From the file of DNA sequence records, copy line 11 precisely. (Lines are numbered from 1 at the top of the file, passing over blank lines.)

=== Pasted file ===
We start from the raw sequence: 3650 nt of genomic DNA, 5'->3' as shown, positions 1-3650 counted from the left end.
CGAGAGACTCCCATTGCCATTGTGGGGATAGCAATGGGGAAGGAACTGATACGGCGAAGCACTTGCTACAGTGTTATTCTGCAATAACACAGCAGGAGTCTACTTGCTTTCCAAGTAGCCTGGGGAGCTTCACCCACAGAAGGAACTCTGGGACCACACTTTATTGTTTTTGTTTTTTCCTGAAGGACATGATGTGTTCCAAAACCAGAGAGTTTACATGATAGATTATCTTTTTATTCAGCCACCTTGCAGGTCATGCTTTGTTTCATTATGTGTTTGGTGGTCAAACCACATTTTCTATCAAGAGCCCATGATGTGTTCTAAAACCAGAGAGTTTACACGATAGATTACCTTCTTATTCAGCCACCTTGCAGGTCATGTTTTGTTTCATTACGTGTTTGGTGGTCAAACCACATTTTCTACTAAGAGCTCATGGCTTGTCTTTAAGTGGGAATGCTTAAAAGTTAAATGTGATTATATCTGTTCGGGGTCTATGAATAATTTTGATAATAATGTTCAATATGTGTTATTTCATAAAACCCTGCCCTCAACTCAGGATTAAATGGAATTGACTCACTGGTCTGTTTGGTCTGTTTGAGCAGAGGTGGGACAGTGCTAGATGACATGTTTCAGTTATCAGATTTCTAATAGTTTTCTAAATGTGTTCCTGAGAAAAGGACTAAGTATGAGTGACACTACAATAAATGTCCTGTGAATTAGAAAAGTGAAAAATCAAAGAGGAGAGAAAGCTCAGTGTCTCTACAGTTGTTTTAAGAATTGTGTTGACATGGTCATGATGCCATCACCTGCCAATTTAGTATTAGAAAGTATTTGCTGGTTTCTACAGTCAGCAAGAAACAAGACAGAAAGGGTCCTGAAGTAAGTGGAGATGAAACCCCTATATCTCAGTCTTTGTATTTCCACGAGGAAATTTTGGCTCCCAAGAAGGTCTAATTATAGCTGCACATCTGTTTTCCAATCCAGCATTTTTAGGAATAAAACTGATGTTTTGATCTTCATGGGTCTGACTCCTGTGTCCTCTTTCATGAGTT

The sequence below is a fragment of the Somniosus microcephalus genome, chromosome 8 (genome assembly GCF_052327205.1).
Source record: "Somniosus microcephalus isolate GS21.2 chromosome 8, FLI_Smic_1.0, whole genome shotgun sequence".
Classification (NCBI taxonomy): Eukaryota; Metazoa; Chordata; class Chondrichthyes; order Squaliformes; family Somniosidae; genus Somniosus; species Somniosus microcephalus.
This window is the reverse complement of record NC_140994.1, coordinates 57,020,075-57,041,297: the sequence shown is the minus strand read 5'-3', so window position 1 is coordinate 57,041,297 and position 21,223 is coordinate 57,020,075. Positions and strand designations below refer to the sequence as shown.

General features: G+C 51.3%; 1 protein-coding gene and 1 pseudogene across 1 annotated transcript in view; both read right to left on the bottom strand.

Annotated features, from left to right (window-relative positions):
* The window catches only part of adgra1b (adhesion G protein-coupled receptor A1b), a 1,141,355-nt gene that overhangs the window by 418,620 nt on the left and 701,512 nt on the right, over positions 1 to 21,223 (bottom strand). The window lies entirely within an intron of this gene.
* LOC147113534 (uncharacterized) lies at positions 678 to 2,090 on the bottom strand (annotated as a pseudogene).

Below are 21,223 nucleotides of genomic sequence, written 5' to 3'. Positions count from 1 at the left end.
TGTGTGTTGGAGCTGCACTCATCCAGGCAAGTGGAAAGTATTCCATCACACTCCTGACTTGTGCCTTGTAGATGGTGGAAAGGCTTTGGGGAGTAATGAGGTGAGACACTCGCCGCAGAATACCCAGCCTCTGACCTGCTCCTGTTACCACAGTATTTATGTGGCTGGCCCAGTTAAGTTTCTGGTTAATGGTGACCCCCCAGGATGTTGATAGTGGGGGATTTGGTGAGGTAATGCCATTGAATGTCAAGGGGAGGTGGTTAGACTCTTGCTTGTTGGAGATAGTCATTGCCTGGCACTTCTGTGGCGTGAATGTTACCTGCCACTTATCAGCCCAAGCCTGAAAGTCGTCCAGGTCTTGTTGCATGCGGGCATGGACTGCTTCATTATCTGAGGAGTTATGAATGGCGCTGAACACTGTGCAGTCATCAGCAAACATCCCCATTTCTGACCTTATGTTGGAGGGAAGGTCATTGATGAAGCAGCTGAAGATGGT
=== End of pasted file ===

Below are 21,223 nucleotides of genomic sequence, written 5' to 3'. Positions count from 1 at the left end.